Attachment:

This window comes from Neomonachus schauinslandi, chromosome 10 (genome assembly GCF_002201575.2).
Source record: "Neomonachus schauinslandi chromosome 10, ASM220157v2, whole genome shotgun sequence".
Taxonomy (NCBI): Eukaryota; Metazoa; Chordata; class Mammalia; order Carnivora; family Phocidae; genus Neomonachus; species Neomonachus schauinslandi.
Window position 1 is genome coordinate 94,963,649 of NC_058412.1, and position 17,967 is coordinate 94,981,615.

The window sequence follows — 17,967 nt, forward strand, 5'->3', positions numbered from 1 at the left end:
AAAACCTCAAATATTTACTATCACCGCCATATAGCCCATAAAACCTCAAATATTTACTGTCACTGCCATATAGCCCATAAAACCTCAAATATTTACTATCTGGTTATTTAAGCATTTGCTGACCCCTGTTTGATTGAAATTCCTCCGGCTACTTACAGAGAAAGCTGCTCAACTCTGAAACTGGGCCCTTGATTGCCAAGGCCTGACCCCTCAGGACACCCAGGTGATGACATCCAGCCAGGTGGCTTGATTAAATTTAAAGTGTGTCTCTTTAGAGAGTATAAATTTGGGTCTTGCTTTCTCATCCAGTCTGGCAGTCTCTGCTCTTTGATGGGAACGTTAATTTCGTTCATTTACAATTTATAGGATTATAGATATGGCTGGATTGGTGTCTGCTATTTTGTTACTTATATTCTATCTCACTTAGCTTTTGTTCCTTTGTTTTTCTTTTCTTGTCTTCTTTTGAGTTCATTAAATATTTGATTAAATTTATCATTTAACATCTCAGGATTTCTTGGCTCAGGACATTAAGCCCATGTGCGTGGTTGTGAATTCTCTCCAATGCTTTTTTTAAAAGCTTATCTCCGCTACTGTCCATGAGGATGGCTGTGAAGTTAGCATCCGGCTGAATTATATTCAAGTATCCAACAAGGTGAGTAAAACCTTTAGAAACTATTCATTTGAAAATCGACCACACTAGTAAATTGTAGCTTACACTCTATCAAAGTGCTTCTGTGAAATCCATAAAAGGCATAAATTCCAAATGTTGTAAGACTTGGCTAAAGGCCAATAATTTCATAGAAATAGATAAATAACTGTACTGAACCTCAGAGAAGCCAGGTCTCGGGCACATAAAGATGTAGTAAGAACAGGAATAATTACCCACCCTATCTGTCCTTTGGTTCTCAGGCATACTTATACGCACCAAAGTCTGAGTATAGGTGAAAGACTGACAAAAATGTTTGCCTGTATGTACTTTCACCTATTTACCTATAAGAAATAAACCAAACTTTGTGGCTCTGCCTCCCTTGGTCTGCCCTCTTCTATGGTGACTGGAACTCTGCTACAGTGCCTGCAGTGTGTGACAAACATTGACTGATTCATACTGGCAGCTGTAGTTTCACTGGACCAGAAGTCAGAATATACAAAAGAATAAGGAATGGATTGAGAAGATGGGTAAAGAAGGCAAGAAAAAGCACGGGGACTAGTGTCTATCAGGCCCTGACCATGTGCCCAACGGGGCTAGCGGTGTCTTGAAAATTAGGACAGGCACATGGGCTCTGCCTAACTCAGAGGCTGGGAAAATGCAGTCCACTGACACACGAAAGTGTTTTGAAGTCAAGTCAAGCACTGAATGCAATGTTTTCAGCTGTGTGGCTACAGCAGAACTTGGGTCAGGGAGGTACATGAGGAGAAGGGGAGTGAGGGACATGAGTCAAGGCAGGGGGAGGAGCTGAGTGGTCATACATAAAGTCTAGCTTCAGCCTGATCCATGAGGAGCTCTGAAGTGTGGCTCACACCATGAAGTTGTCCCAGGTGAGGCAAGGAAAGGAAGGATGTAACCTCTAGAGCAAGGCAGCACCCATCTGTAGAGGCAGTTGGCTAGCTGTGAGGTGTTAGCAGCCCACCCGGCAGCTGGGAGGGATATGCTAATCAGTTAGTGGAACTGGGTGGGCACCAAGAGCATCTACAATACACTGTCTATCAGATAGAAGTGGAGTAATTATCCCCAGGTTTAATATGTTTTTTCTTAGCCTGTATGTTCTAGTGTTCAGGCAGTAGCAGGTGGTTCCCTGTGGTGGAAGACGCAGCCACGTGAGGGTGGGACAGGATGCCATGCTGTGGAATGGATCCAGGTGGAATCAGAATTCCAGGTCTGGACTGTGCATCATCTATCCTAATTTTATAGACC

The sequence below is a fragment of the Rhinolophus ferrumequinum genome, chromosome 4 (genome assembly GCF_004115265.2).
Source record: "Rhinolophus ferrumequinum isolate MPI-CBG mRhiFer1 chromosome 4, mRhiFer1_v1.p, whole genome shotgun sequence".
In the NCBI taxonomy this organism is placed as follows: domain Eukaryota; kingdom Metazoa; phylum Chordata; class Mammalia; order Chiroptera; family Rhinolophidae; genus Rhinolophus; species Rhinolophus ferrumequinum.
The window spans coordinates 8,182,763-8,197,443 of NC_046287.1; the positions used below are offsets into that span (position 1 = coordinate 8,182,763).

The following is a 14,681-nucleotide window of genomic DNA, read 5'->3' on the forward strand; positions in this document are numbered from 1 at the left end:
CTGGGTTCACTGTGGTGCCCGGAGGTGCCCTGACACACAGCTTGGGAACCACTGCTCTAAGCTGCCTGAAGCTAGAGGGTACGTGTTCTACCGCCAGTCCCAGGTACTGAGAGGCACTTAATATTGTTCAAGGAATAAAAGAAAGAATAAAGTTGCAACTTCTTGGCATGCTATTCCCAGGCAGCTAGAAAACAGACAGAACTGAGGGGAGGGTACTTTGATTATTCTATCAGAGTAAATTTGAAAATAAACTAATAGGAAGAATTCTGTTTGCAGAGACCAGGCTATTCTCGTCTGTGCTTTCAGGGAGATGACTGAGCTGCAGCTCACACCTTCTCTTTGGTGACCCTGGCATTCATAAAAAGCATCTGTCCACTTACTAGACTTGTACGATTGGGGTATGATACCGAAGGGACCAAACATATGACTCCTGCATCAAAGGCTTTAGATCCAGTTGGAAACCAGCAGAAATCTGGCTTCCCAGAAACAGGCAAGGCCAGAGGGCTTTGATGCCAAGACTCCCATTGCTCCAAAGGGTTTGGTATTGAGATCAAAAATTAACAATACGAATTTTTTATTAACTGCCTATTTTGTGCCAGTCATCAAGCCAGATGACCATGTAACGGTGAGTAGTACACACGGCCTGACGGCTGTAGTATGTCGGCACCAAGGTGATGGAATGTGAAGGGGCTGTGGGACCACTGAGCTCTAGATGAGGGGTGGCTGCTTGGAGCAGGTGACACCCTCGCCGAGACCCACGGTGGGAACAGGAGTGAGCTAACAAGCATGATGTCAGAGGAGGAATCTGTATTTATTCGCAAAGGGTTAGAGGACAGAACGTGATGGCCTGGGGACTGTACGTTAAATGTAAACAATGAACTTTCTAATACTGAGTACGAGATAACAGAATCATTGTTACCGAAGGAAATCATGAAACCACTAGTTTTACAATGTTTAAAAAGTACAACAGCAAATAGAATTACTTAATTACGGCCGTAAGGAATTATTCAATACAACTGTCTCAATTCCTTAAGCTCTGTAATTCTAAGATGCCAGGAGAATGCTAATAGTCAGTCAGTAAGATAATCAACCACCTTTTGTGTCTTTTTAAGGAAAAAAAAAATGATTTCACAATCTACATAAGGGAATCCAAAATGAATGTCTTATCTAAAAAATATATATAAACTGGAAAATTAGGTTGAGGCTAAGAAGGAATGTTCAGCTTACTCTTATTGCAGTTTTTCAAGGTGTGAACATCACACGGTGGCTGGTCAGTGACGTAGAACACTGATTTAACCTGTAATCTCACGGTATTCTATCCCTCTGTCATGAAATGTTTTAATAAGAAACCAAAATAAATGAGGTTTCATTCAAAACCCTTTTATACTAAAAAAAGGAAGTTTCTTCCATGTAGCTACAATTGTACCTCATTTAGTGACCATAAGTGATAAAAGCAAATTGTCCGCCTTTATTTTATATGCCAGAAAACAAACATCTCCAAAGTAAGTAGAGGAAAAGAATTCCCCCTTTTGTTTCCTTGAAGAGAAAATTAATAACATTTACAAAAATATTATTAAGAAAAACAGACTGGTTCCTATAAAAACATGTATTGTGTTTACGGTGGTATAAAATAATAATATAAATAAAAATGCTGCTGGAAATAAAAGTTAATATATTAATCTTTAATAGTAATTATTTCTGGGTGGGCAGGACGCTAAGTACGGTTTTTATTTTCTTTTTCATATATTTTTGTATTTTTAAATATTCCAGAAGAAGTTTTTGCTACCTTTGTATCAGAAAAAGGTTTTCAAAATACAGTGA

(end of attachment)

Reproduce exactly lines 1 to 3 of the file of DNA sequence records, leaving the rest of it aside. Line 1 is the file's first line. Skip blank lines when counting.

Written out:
This window comes from Neomonachus schauinslandi, chromosome 10 (genome assembly GCF_002201575.2).
Source record: "Neomonachus schauinslandi chromosome 10, ASM220157v2, whole genome shotgun sequence".
Taxonomy (NCBI): Eukaryota; Metazoa; Chordata; class Mammalia; order Carnivora; family Phocidae; genus Neomonachus; species Neomonachus schauinslandi.